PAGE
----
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Arnold Palmer Golf Co. v. Fuqua Industries, Inc.

    Brief Fact Summary.

    Plaintiff and Defendant began a business relationship with each other to create a new corporation by merging their prior business.’ The agreement contained two conditions that were required for the agreement to be valid. Before the conditions were satisfied, Defendant terminated negotiations with Plaintiff. Plaintiff brought suit to enforce the agreement. The district court held for Defendant, granting Defendant’s motion for summary judgment, and Plaintiff appealed.  

    Synopsis of Rule of Law.

    Parties to a contract must clearly understand the nature of the contract and intend to be bound by the terms in the contract for the contract to be enforceable.

    Facts.

    Plaintiff, Arnold Palmer Golf Co., began a business relationship with Defendant, Fuqua Industries, Inc., to obtain a third party manufacturing company. Jointly, Plaintiff and Defendant contacted Fernquest and Johnson, who manufactured golf clubs. Thereafter, Plaintiff and Defendant signed a Memorandum of Intent that indicated that the proposed new corporation the parties agreed to form. Further, the memorandum stated Plaintiff would be the owner of seventy-five percent of the new company, while Defendant would be the owner of the remaining twenty-five percent. The memorandum also stated how the new company would be managed, that Plaintiff and Defendant’s attorney’s would promptly prepare a contract for the proposed business between the parties. Likewise, the memorandum had two conditions that needed to be fulfilled for the agreement to be enforceable. First, the parties must prepare a definitive agreement for the proposed agreement to combine the two businesses into a new corporation. Second, Defendant’s Board of Directors was required to approve the agreement. Nonetheless, before the agreement was created, Defendant stopped negotiating with Plaintiff. Plaintiff brought suit to enforce the contract against Defendant. The district court held that because the conditions were not fulfilled, there was not a valid contract to enforce against Defendant. Therefore, the district court granted Defendant’s motion for summary judgment, and Plaintiff appealed.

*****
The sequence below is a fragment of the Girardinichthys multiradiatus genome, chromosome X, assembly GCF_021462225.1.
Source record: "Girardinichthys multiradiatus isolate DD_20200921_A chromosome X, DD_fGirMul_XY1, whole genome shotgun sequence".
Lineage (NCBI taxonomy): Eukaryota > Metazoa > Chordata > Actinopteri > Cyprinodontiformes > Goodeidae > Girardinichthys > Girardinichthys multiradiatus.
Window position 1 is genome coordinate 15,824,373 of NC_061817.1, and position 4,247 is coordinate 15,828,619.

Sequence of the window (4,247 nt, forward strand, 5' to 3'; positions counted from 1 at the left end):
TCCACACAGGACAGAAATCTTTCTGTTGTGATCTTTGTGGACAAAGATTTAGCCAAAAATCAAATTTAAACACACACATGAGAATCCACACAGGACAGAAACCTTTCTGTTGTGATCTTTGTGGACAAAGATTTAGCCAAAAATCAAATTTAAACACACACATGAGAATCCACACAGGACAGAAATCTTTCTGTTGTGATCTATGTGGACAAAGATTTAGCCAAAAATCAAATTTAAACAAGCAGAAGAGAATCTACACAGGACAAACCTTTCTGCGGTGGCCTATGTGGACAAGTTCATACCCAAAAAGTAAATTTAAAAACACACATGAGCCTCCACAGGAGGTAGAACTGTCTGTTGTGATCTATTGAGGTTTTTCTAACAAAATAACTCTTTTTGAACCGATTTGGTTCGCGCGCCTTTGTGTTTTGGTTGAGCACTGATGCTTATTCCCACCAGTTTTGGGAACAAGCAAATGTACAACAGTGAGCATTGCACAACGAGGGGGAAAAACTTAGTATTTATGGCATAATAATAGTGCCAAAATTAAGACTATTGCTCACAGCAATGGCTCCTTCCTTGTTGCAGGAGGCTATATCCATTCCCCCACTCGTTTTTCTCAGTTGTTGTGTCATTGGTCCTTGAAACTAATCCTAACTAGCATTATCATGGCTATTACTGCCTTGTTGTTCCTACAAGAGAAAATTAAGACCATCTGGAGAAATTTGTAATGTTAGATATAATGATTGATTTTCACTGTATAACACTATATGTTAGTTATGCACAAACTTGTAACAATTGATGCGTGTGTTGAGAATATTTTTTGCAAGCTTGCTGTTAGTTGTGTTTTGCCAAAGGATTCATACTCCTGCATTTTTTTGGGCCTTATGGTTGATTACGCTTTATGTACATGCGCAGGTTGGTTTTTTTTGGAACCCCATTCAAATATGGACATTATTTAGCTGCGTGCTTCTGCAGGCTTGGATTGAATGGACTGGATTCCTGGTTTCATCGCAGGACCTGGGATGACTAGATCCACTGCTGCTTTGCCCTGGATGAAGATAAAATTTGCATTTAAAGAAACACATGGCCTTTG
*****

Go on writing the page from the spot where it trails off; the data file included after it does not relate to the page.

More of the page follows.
Issue.

    Whether both parties to a contract must clearly understand the nature of the contract and intend to be bound by the terms in the contract for the contract to be enforceable.

    Held.

    Yes, both parties to a contract must clearly understand the nature of the contract and intend to be bound by the terms in the contract for the contract to be enforceable.

    Discussion.

    The court found that there is a genuine issue of material fact regarding whether the parties intended to be bound by the Memorandum of Intent. Here, the entire Memorandum and the relevant circumstances surrounding the adoption of the memorandum must be evaluated. The Memorandum of Intent signed by both parties contain all the essential terms of the agreement, such as the planned actions of each party, the location of future offices, and the rights and obligations of each party. This unqualified language may be viewed as evidence of intent to be bound by the contract. Therefore, in this case, there is a genuine issue of material fact as to whether the parties intended to be bound by the contract. The district court’s motion for summary judgment is reversed and remanded.


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